Friday, January 29, 2010

The Slings and Arrows of Deferred Prorated Feature Revenue

Oh! Curses! I have been suffering the slings and arrows of deferred prorated feature revenue!

When I say these things at work, people look at me like I'm out of my mind. So I say them in my head and then write them in my blog, as you already know I'm out of my mind.

Accounting, despite the hype, is not a fascinating and glorious career path. Steady paycheck? Yes. Wild and exciting adventures, not so much. Thank God I have a fabulous imagination.

For those of you who would like a better understanding of the sort of thing I do at work, I'm about to enlighten you! For those of you who could care less, stop reading now and just wait for my next post.

I'm not going to make you do all of the mental gymnastics, so I'm going to sum up what I do, and then give you the detailed version, which is where the real headache lies. In the cell phone world our revenue goes up or down based on two main things: an increase or decrease in our subscriber base, or an increase or decrease in how much they spend (e.g. the cost of their rate plan).

This is not rocket science. I have all of these nice tables with formulas and percentages and ratios and I look at it and go, yup, that makes sense. And then I have to put it into words. Do you remember word problems in 4th grade math? Sally has seven apples and Dan has nine apples. Tony likes toy cars. How many apples would Tony need so everyone has 14 apples? Who the hell cares? But did you notice I put in that tricky bit about the toy cars which has nothing to do with the problem? Do you remember how your teachers would do that to you, too? Ok, what I do is sort of like that, but backwards. I've got the answer, and I need to put the words together. And I've got to figure out which of my metrics actually apply to the answer and which are perhaps interesting, but not necessarily useful.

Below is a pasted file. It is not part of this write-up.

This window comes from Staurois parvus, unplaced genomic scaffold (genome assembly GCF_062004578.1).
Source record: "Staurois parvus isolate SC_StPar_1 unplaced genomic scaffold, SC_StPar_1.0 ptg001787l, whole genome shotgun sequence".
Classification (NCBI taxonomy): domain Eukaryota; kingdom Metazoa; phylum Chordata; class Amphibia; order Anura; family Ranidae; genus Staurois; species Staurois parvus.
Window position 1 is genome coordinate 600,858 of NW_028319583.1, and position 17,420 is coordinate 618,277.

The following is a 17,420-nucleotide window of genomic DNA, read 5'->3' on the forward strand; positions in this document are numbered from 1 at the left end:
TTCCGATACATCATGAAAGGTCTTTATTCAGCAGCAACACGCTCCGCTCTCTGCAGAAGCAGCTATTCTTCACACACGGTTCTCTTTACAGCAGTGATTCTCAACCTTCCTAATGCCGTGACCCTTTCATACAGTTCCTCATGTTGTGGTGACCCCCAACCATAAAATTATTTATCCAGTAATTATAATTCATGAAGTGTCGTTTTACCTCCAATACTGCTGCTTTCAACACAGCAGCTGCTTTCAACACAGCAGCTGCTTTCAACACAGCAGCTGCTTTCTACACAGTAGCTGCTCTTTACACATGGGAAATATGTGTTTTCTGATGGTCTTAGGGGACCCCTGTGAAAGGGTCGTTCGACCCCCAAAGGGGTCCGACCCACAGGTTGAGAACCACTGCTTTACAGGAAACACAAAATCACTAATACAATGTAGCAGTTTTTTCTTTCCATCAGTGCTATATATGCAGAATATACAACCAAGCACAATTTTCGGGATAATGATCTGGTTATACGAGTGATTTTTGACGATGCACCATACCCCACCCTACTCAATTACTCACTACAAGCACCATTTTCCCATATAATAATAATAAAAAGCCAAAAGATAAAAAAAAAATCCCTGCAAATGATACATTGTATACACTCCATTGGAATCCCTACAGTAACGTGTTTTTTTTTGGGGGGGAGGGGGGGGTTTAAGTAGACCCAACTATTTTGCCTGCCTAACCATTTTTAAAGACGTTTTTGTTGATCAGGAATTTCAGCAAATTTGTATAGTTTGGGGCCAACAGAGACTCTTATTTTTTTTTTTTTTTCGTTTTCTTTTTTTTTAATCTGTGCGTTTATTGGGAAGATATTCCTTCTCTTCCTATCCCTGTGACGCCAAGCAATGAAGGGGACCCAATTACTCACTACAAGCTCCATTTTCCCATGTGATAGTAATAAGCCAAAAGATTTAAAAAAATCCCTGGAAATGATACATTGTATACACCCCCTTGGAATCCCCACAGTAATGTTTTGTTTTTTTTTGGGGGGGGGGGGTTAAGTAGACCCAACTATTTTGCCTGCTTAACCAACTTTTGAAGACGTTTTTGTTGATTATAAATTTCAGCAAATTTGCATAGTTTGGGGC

I'm going to take a moment and pat myself on the back: 4th grade math wasn't that complicated for me. In fact, math wasn't that complicated for me. I could figure out that problem regardless of which order those three sentences were in. Apparently our auditors had a little less success with word problems, because suddenly it matters what order those sentences are in.

Today's lesson: increase or decrease in deferred prorated feature revenue. Because no one who reads this blog cares what a prorated feature is, and the last time I tried to explain the deferred bit I failed miserably, I'm just going to say that my job is to explain the increase or decrease in revenue. And just for clarification purposes, I am TOTALLY making up these numbers, and I'm putting them in 2011. I'm not making any predictions. This is not a forecast, so don't go making any financial planning decisions based on this blog entry. This is just an example!

Here is what it looks like to me: revenue increased $900k. Or 17%. Subscribers increased 19% Or by 42K. Average revenue per subscriber decreased 2% or $1.12.

This means that revenue went up a bunch. Because subscribers increased more than the decrease in what they spent. I can do that math in my head: +17%=+19%-2%. This is what it looks like on my official reports:

Revenue increased by 17%, or $900K, from $5.29M in Jul-11 to $6.19M in Aug-11. At the same time, subscribers increased by 19%, or 42K, from 221K in Jul-11 to 263K in Aug-11. The difference between the change in revenue and the change in subscribers is explained by the 2%, or $1.12, decrease in average revenue per subscriber from $56.00 in Jul-11 to $54.88 in Aug-11. During this time period, 6% more revenue was deferred to future and future+1 time periods than was recognized in the current period.

Right, because that clears everything up.

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